What does the immune system do?
The immune system is the body’s way of defending itself against potentially harmful foreign microbes and fighting infection. Specialised cells in the body are able to recognise invading cells and trigger an immune response to attack these invaders, preventing long term damage. Even the most mild infection could become life-threatening without this response from our immune systems. By keeping a record of every microbe that the body has encountered (thanks to B- and T-lymphocytes), our immune system can respond quickly and effectively to any microbes encountered a second time before they make you ill. However some infections, like the common cold or the flu, have many strains and mutations wso have to be fought many times, as immunity against one virus does not give you immunity against the others.
Support Your Immune System in Winter
Winter can be a hotbed of flu and cold viruses, as temperatures fall and the days get shorter. These viruses can spread better in colder weather, and when we close our windows and stay inside longer to stay warm we are more likely to breathe in the same air as someone carrying a virus. It’s therefore vital to keep your immune system fully equipped for fighting infection when your body encounters it. Immune system health is closely linked to your general health, so many of these tips will not only help both your body’s ability to fight infection but also improve or maintain many other aspects of your health:
Physical activity plays a starring role in preventing illness and keeping you healthy. Frequent exercise increases blood flow, reduces inflammation and stress, and can help strengthen antibodies. The NHS recommends a minimum of 150 minutes of moderate exercise per week, or 75 minutes of vigorous exercise.
Get 7-9 Hours of Sleep
Alongside diet and exercise, sleep is one the 3 cornerstones of health. The National Sleep Foundation advises that adults should get an optimum of between 7 and 9 hours of sleep each night. Even a small reduction in your sleep length/quality has shown to impair immune system functioning.
Eat a Nutritious Diet and Stay Hydrated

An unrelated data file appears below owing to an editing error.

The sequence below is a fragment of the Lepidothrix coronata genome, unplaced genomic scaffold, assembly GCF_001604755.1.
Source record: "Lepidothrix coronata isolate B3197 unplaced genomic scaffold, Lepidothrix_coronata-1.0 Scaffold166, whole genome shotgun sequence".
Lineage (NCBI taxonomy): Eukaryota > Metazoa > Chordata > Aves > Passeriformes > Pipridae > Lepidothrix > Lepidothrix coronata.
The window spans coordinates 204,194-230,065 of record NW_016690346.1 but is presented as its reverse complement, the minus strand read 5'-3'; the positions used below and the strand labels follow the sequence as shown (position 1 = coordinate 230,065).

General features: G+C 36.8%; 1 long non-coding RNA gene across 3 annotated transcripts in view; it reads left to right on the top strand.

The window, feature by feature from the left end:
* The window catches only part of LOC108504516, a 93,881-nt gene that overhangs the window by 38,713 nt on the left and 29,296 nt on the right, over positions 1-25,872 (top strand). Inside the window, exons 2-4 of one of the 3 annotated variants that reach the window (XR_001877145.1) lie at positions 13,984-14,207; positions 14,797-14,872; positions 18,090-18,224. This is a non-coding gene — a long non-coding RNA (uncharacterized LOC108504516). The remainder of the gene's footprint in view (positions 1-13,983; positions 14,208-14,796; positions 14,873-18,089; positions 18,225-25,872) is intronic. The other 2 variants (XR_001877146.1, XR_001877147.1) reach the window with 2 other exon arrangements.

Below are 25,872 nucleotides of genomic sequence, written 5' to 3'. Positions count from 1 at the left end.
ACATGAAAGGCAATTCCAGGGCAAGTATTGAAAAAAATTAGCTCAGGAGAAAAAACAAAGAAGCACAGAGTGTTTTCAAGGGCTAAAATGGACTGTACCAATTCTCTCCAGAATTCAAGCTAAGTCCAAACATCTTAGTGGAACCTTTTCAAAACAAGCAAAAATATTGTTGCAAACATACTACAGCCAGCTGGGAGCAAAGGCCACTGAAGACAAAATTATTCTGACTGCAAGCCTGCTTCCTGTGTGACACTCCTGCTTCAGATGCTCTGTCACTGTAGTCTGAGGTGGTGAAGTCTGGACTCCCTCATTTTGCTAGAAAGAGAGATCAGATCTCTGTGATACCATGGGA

There are several essential vitamins and minerals that we require in order for our bodies to function in an optimal way. All of these can either be found in foods we should include in our diet and synthesised in the body. The key is to eat a varied, balanced diet containing proteins, carbohydrates, fats, fibre, and vitamins and minerals (many are found in fruit and vegetables). Doing this will support your immune system and the overall health of your body. Staying hydrated is also essential for your immune system, for transporting nutrients to cells, and for the normal functioning of your organs.
Take Vitamin and Mineral Supplements
Whilst all the vitamins and minerals that we need to be healthy are obtainable from our food sources, in some cases it is difficult to get the required amounts from our diet alone. For example, we predominantly get Vitamin D (key to immune system functioning) from the sun, and it is difficult to get enough sunlight in the winter months. Most children and adults should therefore take a vitamin D supplement, especially from November to March. Those with darker skin do not absorb as much UV radiation and so have a more difficult time getting vitamin D from the sun, so may need to take supplements all year round. Taking a multivitamin, such as OneVit Complete, is a sure-fire way to be topped up on all your essential micronutrients, in addition to trying to eat a nutritionally balanced diet.
Reduce Your Stress Levels
Small amounts of stress are not unhealthy, but prolonged or very frequent stressful episodes can impede the function of the antibody response in your body. Working to reduce daily stressors with techniques such as mindfulness may help to reduce the impact of the stress and maintain healthy immune system functioning.
Probiotics such as the Nutri Within Bio Cultures Complex are live bacteria and yeasts that aid in restoring the good bacteria in the gut. Since between 70% and 80% of your body’s immune cells can be found in your gut, taking care of the delicate balance of these good bacterias should be a priority for anyone looking to bolster their immune system.
Wash Your Hands Regularly and Try Not to Touch Your Face
People frequently touch their eyes, nose and mouth without necessarily realising it, and these are areas that harmful bacteria can enter the body. Whilst we can wear face masks to reduce the chance of breathing in airborne virus particles, the more particle-dense states of solids and liquids have the potential to transfer a greater number of harmful foreign cells more quickly. Try as much as possible to limit how much you touch your face during the day, but as touching the face is often an unconscious act, it’s important to regularly wash your hands with antibacterial soap, and use antibacterial hand gel when out and about (especially on public transport!).
Get Your Flu Shot Annually
Each year, a new flu vaccine is created to tackle the strains of flu virus that scientists believe will be most prevalent that year. It’s created by examining how different strains are developing and spreading in other parts of the world, and although it can’t account for new strains that circulate after it’s creation, it’s advantageous to your immune health and should ideally be received each year, especially if you’re of old age or have immunodeficiencies.
If you are suffering from the flu virus, you may wish to take Tamiflu, an antiviral medication containing oseltamivir. This active ingredient inhibits the formation of an enzyme neuraminidase, which the flu virus needs to spread in the airways, therefore reducing the influenza virus growth.